Only The Sangfroid

Mark is of fair average intelligence, who is neither perverse, nor morbid or suspicious of mind, nor avid for scandal. He does live in an ivory tower.

These are his draft thoughts…

Terrorists, your game is through… the moral quagmire of killing Osama

A friend of mine, Tom, has written an interesting post on the killing of Osama bin Laden.  Despite Christ’s statements about forgiveness and the commandment not to murder:

This was a man who through his acts had forfeited his right to life. The world is a better place without Osama Bin Laden in it. Had he been captured and brought to trial, he would have used it as a pulpit to preach his twisted version of Islam, bringing further grief, suffering and division to a world that already has enough of all three.  [Source]

There’s a lot to grapple with there, so I’ll return to it in a moment.

The primary problem with arguments about the situation is that there are so many ways to conceptualise the issue.  Is this an example of the President (/Executive) issuing an instruction to kill a person?  Is he just authorising the killing?  Was the death a result of firefight in which US forces were responding proportionately to a threat?  And so on and so forth.  For the sake of simplicity, I’ll paint in broad strokes.

It is also useful to note that there might be a spectrum of good answers.  I don’t think many people would disagree that a good situation would have been the capture of Osama, with him given a fair and unbiased trial.  ‘Fair and unbiased’ are weasel words: when you’re global public enemy number one, where are you going to find an impartial jury?  Mars?

So, being reasonable people, we have to settle for less-than-perfect.  A trial which was mostly fair, for example.  A firefight death where US forces were defending themselves, I think, is a less-than-perfect but acceptable situation.

Back to the question of Obama issuing an instruction to kill.  Does this constitute ultra vires?  Can the President declare a person guilty and decide punishment (in this case, death)?  Isn’t this the role of the justice system?  Y’know, due process?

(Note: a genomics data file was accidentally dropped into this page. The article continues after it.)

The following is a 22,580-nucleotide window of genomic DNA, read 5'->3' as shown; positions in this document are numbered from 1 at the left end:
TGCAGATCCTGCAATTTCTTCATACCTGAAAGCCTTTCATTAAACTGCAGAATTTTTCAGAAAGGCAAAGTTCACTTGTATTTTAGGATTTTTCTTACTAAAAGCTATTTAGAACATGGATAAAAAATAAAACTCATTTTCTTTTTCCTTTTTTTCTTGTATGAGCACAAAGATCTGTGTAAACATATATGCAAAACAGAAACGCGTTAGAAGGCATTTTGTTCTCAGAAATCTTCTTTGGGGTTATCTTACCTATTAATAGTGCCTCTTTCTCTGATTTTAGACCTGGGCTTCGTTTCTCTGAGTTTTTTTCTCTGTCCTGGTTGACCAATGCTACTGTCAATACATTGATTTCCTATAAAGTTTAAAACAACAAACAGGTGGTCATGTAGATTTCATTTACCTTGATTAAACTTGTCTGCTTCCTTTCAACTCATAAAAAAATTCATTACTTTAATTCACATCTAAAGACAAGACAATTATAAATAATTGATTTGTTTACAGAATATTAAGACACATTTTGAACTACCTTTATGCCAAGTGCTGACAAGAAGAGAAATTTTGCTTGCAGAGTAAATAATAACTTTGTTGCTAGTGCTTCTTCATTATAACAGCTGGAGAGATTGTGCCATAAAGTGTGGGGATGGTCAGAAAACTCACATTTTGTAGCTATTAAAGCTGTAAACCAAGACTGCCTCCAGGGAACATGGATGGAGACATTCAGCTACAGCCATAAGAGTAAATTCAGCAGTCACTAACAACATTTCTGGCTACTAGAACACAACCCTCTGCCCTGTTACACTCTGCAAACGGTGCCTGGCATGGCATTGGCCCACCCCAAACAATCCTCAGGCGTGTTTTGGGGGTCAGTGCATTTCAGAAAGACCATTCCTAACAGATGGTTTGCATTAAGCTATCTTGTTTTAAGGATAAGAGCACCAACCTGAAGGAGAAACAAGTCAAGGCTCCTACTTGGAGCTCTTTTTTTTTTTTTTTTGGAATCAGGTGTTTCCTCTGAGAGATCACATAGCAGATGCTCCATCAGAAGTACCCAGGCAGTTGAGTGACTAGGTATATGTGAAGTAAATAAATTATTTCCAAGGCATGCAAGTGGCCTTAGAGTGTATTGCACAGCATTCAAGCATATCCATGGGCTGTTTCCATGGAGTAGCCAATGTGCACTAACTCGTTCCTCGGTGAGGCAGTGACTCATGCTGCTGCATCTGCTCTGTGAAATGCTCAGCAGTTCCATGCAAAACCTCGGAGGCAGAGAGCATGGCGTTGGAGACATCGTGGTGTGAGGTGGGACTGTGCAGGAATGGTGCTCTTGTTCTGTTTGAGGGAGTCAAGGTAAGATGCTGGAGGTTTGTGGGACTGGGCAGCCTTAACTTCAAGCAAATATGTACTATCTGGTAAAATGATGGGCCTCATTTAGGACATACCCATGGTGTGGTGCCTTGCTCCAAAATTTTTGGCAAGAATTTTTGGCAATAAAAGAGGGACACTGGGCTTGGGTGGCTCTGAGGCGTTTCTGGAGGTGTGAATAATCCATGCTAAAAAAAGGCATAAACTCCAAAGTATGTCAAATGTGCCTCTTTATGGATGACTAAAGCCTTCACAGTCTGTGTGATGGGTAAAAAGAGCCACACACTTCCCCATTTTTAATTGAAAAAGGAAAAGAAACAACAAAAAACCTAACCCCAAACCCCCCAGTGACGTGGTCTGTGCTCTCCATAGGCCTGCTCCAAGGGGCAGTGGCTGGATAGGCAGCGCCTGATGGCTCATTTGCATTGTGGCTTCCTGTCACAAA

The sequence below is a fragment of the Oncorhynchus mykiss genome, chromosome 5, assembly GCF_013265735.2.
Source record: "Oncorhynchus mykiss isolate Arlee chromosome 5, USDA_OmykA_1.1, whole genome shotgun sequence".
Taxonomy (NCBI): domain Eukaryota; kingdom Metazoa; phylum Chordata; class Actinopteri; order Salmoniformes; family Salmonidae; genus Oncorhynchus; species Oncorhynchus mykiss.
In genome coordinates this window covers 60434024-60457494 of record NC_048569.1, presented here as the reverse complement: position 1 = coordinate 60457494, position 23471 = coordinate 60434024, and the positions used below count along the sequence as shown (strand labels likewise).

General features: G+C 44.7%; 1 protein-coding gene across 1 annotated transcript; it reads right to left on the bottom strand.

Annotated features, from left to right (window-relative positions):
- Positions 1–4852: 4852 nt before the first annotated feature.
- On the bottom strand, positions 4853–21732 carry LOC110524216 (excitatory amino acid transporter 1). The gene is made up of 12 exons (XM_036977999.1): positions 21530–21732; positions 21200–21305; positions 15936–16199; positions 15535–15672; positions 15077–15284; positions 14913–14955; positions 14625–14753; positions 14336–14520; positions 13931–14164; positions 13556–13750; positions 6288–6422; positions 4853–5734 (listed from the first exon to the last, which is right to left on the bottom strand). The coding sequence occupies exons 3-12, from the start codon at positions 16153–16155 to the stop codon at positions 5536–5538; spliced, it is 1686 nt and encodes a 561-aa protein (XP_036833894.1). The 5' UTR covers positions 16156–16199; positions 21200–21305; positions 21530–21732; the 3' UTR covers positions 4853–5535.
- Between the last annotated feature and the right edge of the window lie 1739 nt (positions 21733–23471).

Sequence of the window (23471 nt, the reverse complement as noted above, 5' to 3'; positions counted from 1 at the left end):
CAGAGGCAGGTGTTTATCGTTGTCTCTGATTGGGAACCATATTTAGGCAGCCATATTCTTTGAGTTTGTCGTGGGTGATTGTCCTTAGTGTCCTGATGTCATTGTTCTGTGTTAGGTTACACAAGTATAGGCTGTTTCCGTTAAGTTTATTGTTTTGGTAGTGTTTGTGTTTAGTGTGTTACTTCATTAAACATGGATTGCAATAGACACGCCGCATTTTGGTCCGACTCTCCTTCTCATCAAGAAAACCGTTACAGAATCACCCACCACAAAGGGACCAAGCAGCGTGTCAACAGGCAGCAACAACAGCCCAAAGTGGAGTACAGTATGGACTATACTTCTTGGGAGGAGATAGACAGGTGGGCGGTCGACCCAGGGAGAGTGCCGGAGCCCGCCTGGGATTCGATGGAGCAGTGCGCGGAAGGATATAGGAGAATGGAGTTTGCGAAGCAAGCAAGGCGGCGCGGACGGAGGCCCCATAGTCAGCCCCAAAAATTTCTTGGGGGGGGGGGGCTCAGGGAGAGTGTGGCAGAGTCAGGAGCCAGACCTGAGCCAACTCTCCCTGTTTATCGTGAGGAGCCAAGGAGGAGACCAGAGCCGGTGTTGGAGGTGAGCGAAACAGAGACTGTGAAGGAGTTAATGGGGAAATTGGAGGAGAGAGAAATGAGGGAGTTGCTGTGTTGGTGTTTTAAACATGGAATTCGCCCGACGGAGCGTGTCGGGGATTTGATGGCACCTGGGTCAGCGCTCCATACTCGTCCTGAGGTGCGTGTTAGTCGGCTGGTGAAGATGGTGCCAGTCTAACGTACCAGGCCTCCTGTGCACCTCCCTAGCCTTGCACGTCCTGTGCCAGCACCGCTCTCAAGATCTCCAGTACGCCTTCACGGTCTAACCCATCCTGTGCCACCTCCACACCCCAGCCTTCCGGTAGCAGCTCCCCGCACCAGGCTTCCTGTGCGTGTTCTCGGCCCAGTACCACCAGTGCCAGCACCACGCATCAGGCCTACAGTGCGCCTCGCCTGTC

This line of reasoning assumes that our division of powers between different branches of government is necessarily correct.  Perhaps if the Executive doesn’t have the ability to mandate a death penalty for somebody like Osama, there’s something wrong with the system.  Further, even though we live in a society which exalts procedural justice over all other conceptions, just deviating from the process does not entail immoral outcomes (just procedurally unjust outcomes).

Most people intuitively think that our justice system is pretty good, so it seems fair enough that the burden shift to advocates of granting the Executive this new power to make the case.  Good luck with that.

The other response to this problem is to substantially ignore it.  Sure, in an ideal world, the Executive wouldn’t be judge, jury, and executioner.  But, in an ideal world, there wouldn’t be Osama bin Laden.  You didn’t think of that, did you, Mark?  No, you didn’t.  Extreme situations — like politically advantageous villainy — requires extreme responses.  Due process can get stuffed.  I bet you haven’t even used the word ‘Realpolitik’ today.

Tom asserted that bin Laden had ‘forfeited his right to life’.  Kant argued that our rationality entailed our innate rights and our obligation to be moral.  As the Stanford Encyclopedia puts it:

Kant held that every rational being had both a innate right to freedom and a duty to enter into a civil condition governed by a social contract in order to realize and preserve that freedom. [Source]